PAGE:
3 comments on “Countdown to collision!

  1. Thanks for the nutrition, Elwes man; but I’m surprised to see a logician writing about experimental physics…surely you’re not succumbing to popularism?!

    More to the point: a perpetual irritation of mine is that mathematical research is shockingly underfunded, with very real and serious negative consequences worldwide. If just 0.1% of CERN’s budget were spent on extra support for mathematicians, this would produce benefits comparable in size to all these particle accelerators (in my opinion). When are mathematicians going to get a fair deal? Research seems to be a zero-sum game in which the “trendy” physicists have managed to fool governments and funding agencies around the world into believing that their research is more important than it really is. (Don’t get me wrong; I DO think it’s quite important – just massively overrated, rather like the England football team unfortunately).

    Also, even if some readers do not care about mathematics, I think PHYSICS is suffering in certain other areas also…CERN is taking far more than its fair share of funding I believe. Of course, you can’t really blame them for taking as much as they can get – if they didn’t get it, it’d probably only go towards building nuclear submarines or similar instead. Grrr…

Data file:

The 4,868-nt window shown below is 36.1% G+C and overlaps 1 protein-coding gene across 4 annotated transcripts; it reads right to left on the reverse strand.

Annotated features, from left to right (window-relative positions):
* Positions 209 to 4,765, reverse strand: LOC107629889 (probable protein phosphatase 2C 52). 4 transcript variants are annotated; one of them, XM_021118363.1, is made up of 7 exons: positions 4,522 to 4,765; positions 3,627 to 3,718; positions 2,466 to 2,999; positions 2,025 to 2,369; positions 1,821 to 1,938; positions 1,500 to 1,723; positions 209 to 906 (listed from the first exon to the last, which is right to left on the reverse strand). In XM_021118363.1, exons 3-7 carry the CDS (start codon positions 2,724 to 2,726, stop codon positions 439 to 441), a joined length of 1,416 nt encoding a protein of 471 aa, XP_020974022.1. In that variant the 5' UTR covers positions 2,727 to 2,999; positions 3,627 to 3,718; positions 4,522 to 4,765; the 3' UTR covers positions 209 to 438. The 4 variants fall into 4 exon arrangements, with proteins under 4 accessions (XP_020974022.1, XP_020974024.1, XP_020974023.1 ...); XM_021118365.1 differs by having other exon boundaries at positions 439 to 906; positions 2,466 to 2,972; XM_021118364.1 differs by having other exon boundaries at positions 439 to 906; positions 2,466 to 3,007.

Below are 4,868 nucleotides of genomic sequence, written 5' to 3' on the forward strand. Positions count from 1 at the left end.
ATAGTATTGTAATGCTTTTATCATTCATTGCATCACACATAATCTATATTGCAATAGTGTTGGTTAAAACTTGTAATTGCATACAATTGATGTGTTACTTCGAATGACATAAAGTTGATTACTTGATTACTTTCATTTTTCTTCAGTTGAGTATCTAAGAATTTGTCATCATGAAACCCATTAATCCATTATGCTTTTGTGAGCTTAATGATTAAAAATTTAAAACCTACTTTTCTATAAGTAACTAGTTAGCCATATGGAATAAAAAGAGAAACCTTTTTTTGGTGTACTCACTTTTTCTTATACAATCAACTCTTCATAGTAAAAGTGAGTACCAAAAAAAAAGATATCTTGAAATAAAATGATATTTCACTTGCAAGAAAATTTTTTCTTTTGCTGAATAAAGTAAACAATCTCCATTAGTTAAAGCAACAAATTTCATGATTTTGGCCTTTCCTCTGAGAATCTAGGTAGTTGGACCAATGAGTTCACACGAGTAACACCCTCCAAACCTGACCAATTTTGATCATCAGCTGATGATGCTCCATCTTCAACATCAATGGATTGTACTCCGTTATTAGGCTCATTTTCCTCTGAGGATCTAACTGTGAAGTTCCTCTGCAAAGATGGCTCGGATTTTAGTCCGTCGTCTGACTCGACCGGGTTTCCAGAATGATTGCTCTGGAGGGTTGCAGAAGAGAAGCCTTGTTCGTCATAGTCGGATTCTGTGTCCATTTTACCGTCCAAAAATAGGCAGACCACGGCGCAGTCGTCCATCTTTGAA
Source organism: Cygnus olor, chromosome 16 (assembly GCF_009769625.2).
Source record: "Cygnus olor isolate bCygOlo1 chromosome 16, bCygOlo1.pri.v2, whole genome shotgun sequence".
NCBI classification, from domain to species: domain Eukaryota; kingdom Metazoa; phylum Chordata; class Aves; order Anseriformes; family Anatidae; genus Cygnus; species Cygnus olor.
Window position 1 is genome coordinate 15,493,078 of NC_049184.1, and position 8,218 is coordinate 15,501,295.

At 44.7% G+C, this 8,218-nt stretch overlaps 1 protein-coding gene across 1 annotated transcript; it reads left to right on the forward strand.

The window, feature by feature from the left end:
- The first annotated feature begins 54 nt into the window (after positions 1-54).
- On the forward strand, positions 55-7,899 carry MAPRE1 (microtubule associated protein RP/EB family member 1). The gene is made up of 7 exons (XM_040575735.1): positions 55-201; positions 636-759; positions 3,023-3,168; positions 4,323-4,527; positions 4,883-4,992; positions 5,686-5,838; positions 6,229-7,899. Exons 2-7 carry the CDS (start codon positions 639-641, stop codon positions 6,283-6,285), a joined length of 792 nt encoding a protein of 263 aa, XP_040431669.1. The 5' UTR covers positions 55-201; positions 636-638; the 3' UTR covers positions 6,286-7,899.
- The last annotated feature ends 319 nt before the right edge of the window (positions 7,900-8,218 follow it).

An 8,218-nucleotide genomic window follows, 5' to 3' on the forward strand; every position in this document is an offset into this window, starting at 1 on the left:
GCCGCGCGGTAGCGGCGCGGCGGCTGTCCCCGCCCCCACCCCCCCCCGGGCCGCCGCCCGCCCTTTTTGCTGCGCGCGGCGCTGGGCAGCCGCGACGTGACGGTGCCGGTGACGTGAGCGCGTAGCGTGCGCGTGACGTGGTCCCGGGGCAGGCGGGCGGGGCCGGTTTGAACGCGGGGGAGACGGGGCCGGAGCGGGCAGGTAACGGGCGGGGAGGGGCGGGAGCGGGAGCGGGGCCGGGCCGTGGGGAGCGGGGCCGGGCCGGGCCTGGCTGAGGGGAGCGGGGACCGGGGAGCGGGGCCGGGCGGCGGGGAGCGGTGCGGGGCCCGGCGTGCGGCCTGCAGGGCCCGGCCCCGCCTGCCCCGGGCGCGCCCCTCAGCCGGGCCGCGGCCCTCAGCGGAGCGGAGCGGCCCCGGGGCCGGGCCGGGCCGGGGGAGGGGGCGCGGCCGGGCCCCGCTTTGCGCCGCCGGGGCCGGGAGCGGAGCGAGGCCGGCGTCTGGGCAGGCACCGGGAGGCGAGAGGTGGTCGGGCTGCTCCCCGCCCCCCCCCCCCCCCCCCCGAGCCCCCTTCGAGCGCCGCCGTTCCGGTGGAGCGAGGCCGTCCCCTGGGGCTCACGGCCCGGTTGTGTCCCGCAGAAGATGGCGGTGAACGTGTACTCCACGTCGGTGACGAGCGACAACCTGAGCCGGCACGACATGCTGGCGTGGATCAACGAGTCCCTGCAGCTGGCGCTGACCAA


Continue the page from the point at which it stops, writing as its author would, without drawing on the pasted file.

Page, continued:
2. I guess time will tell if it’s overrated or not…

    The simple fact is that to do things like investigate high-energy particle-collisions, or go into space, you do need very serious bits of kit indeed, and these things are enormously expensive. I’m glad the choice has been made to do them rather than not do them.

    But actually, I think you’re wrong – I don’t think research-funding is a zero-sum game. And as well as being valuable research in its own right, there two other reasons to support these sort of projects:

    (i) It’s good for the public profile of science. Spectacular machines making dramatic discoveries will attract public interest, further funding, and future researchers to the whole of science, in a way that dry, technical research on Hardy Spaces could never do, no matter how worthwhile it is.

    (ii) The challenge of creating these sort of machines involves a range of technological advances. So the process – as well as the end result – is valuable. Have a look at the technology that NASA produced originally for space exploration, which have subsequently found other uses.

    …but none of that’s not to say that pure maths shouldn’t get more money of course.

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